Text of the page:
Grain markets are mixed today with oilseeds up but corn and cereals lower, despite some continuing strength of wheat exports, especially in the United States.
“People who fly into a rage always make a bad landing.” – Will Rogers (American actor)
Politics Rage as Wheat Exports, Feed Prices Improve
Grain markets are mixed today with oilseeds up but corn and cereals lower, despite some continuing strength of wheat exports, especially in the United States. Canola prices have found some legs on a weaker Loonie and strong, continued domestic demand, with crush volumes running about 28% ahead of what it was this time a year ago. There have been no concrete moves on the trade war front since last week, but President Trump continues to reiterate that he will raise tariffs even higher if a deal isn’t done soon.  On the flipside, the new version of NAFTA, the USMCA trade deal, is potentially close to being ratified in the U.S., but politics are embroiling its passage, namely, the impeachment hearings. 
Monday’s crop progress report from the USDA noted that some solid progress was made in a few major corn and soybean states, but, overall, things are behind, and way behind in the Northern States.  For soybeans, just 9% of U.S. acres still have to be cut, up just 6 points on the week, and also behind the five-year average of 5% left by this week.
The aggregate U.S. corn harvest moved to 76%, up 10 points on the week, but still behind the five-year average of 92%. Of note, North Dakota’s corn harvest is at just 23% complete (85% average), Michigan farmers are 39% done (75%), Wisconsin is at 44% (77%), and South Dakota is now over half done with 53% of corn fields in the bin (91% average). Minnesota and Iowa have 77% of corn fields harvested, but that’s also behind their seasonal averages of 94% and 93%, respectively.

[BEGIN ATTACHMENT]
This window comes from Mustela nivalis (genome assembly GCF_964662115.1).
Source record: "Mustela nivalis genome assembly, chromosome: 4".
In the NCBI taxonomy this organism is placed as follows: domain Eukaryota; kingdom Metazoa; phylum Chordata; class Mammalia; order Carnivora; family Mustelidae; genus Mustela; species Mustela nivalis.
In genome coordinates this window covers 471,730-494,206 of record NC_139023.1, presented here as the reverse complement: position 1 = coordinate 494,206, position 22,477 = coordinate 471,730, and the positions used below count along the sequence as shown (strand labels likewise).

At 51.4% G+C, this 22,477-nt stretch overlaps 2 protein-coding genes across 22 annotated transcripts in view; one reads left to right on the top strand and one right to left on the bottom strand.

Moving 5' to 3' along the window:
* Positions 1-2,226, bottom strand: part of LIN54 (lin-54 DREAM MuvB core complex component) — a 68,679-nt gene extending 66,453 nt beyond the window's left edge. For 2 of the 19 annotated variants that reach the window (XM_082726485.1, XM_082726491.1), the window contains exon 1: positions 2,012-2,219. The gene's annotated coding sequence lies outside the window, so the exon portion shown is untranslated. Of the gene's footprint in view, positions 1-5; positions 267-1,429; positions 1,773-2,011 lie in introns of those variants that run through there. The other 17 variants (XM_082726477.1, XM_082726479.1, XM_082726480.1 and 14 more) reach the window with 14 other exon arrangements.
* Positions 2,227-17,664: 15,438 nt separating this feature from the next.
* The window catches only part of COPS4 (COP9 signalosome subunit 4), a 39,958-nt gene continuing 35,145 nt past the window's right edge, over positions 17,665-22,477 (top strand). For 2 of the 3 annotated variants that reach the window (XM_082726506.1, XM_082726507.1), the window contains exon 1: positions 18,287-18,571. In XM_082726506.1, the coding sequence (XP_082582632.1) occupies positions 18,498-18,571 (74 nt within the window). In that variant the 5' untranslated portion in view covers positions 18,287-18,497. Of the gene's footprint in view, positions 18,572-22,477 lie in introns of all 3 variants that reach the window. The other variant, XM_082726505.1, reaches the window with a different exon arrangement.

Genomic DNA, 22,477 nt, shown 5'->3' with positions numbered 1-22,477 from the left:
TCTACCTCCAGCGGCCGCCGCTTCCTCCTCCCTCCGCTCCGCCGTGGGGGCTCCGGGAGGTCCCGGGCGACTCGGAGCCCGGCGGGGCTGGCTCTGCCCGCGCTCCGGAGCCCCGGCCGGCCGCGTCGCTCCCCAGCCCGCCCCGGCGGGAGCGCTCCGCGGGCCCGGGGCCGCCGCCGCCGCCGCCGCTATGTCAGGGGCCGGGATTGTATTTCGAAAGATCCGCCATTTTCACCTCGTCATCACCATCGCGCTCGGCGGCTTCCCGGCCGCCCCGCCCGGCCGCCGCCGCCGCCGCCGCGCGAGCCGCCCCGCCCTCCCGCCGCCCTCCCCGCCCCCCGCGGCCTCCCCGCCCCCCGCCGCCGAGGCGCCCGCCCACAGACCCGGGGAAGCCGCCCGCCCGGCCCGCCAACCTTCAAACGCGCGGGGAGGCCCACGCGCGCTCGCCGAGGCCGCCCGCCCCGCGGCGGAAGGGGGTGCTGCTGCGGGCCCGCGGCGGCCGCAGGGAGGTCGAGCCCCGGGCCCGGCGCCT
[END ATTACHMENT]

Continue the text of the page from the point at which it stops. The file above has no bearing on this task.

Going forward, it’s expected that Michigan and Wisconsin are going to get rain and snow within the next week, with about an inch this week, and possibly more next.  Depending on the temperatures, this could turn into snow. Regardless, it’ll likely create some soggy conditions for the corn that still needs to get cut, intuitively pushing some fields to the brink and likely a middle-of-winter or springtime corn harvest.  For the corn and soybeans that are coming off now, avoiding spoilage and quality deductions are paramount. 
Wheat Exports Taking Off?
American and HRS wheat exports continue to perform well, up 61% and 13%, respectively year-over-year to nearly 400,000 for durum and 3 MMT for HRS shipped out through week 23. As a reminder, two weeks ago, in the November WASDE, the USDA lowered U.S. hard red spring wheat production by 1 MMT to 14.2 MMT (down 11% from 2018/19) and durum output by 110,000 MT to 1.47 MMT (31% below 2018/19). With wheat exports running at this pace, it’s likely that the USDA will have to raise their estimate, which would, in turn, lower the 2019/20 carryout.
Across the border, through week 14 of the 2019/20 crop year, Canadian durum wheat exports are also performing well with 1.3 MMT sailed, good for a 57% improvement year-over-year. That said, durum prices in the Canadian Prairies have started to stagnate a bit, holding a regional average of about $7.50 CAD/bushel for the last few weeks now. Conversely, non-durum wheat exports are tracking nearly 10% behind last year, with just 4.57 MMT sailed so far.
For many Western Canadian wheat farmers, falling numbers continue to be heavily scrutinized by major companies, with reports that anything closer to 300 seconds is not meeting contract specs and being rejected. This is obviously a major point of contention with producers as falling number is not an official grading requirement from the Canadian Grain Commission. 
That said, this reinforces my #2 rule of grain marketing: know your grain’s quality. Go out and get it independently tested. If you’re balking at the cost of getting your grain tested by an unbiased player, then factor that test cost into your aggregate cost of production, and you’ll realize it’s likely about 50¢ – $1.50 per acre. Not that heavy of a burden, when you’re potentially leaving $1,000s on the table not knowing what you have.